Ben Vereen is a living legend — a Broadway god who won Tonys for “Jesus Christ Superstar” and “Pippin.” His filmography, though, isn’t as filled out, with roles here and there. What does it take to get Vereen to do a movie? “Call me,” he tells us, then laughs, as he does often.
Lately Vereen is deep into movies. He has a brief role in Chris Rock’s “Top Five,” playing his character’s pushy, ball-busting father who, unlike his movie star son, never left the New York City projects. He also plays a homeless man in the forthcoming “Time Out of Mind,” with Richard Gere. Of his “Top Five” character, Vereen describes him as “totally decrepit. He’s angry, he’s in pain. He’s an alcoholic — so I can relate,” he says, laughing at his own history. “Been there, done that!”
Vereen himself escaped from Bedford-Stuyvesant. “It’s interesting when you go back, because there are people like that who never leave Brooklyn, who live in the projects all their life. They’re angry with you because you left. You come back and they say, ‘You ain’t nothin,’” he says, laughing again.
Much has been said about the free and open way Rock directed “Top Five” — allowing his many guest stars the freedom to improvise, rarely calling cut while the actors, many of them comics, went off. With Vereen he stuck to the script. “He would actually mouth my words while I was saying them,” he recalls. “I’m going, ‘What are you doing? Stop that!’” (He didn’t really mind; the two want to do a play together, which would bring Rock back to the stage after his Broadway turn in “The Motherf—er with the Hat.”)
Conversation veers towards his other big film roles, as well as little ones. One of his first films was 1971’s “Gas-s-s-s,” a post-apocalyptic comedy by Roger Corman about hippies in the desert. He was doing “Hair” in Los Angeles at the time, as he had on Broadway. “I was black hippie in those days — sort of an oxymoron,” he says. He remembers going to see it in San Francisco when it was released. “There were two people in the movie house — and I was the second person.”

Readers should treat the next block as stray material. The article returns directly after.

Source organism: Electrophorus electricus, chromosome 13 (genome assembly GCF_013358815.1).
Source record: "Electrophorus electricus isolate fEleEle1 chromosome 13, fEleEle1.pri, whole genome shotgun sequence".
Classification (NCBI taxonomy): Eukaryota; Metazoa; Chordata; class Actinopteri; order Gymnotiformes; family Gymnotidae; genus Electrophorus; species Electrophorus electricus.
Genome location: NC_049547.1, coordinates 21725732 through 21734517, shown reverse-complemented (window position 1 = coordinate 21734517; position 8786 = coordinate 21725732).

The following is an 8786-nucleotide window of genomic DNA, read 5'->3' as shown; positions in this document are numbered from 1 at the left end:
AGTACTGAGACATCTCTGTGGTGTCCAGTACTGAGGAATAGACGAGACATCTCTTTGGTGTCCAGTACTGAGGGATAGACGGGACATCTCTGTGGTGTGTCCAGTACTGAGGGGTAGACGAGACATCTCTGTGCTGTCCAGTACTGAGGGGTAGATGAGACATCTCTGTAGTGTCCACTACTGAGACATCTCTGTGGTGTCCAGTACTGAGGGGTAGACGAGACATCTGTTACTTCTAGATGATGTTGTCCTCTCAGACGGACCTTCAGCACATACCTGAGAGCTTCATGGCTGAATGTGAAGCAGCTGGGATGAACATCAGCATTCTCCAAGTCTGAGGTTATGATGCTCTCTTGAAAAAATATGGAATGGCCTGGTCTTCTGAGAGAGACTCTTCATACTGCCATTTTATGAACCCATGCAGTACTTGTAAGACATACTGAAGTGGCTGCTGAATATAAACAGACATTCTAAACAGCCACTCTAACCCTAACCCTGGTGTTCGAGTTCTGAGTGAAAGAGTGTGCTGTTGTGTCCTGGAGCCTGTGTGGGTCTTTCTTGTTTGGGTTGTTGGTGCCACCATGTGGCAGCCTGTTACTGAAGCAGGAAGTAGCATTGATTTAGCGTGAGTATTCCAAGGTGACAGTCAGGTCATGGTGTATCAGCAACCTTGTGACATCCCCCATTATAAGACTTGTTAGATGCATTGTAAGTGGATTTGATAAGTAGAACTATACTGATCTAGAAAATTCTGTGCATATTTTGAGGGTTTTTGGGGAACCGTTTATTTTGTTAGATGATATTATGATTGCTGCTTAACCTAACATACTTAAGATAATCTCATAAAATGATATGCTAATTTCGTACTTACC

One thing Vereen is working on is mounting “Hair” in Florida next November, saying that it’s incredible relevant to today’s climate, drugs and dress be damned. “What people don’t understand is what was going on then is going on now. It’s just a different flavor,” he explains. “Young people say we’re not in Vietnam. Well, no, but you’re got Iraq, you’ve got Iran, you’ve got ISIS. This is your Vietnam!” (He’s no fan of the 1979 movie, directed by Milos Forman, by the way. “It was horrible,” he says. “[Forman] had no idea what hippies were about, what the movement was about. No idea.”)
Vereen is himself keeping a version of the hippie vibe alive today. At the junket he wears a baseball hat sporting the words “Spiritual Enforcer.”. He says it’s the name of a movement he’s starting that preaches an ideal of unity and love — very ’60s, minus the drugs and wear. Spirituality is a concept that tends to be defined vaguely, though Vereen thinks that, in a way, is a good thing, as it makes it easier for people to get along under the same roof.
“It’s not about the church,” Vereen says about his movement. “It’s about the essence that created that organization, that encouraged people to come together. Then people divided into groups and thought, ‘My god’s better your god, my god commands me to do this.’ My god’s not about anything like that. He ain’t about war, he ain’t about separation. It’s about unity.
Speaking of religion, one of Vereen’s major Broadway roles was Judas in “Jesus Christ Superstar,” which he did from 1971 to 1973. He said it was odd for someone from a strict Baptist family to play the man who ratted out Christ. “I had to justify why he would betray Jesus,” Vereen explains. “I came up with the notion that he didn’t betray him. He figured if he put Jesus in the hands of the enemy the Jews would rise up and overtake the administration and put Jesus in his rightful place as ruler. They didn’t do that, so he killed himself. Then years later they find The Book of Judas and we find out he and Jesus were buddies. A lot of Christians will say ‘Blasphemy!’ But they were buddies.”
Vereen wasn’t in the 1973 movie of “Jesus Christ Superstar,” replaced by his friend Carl Anderson. “There were some reasons,” he says, laughing, by way of non-explanation. He then says the producers never wanted him for the role anyway, but director Tom O’Horgan insisted on him. “When they had the chance to get rid of me, they did,” he says. “That’s OK: I got ‘Pippin!’”
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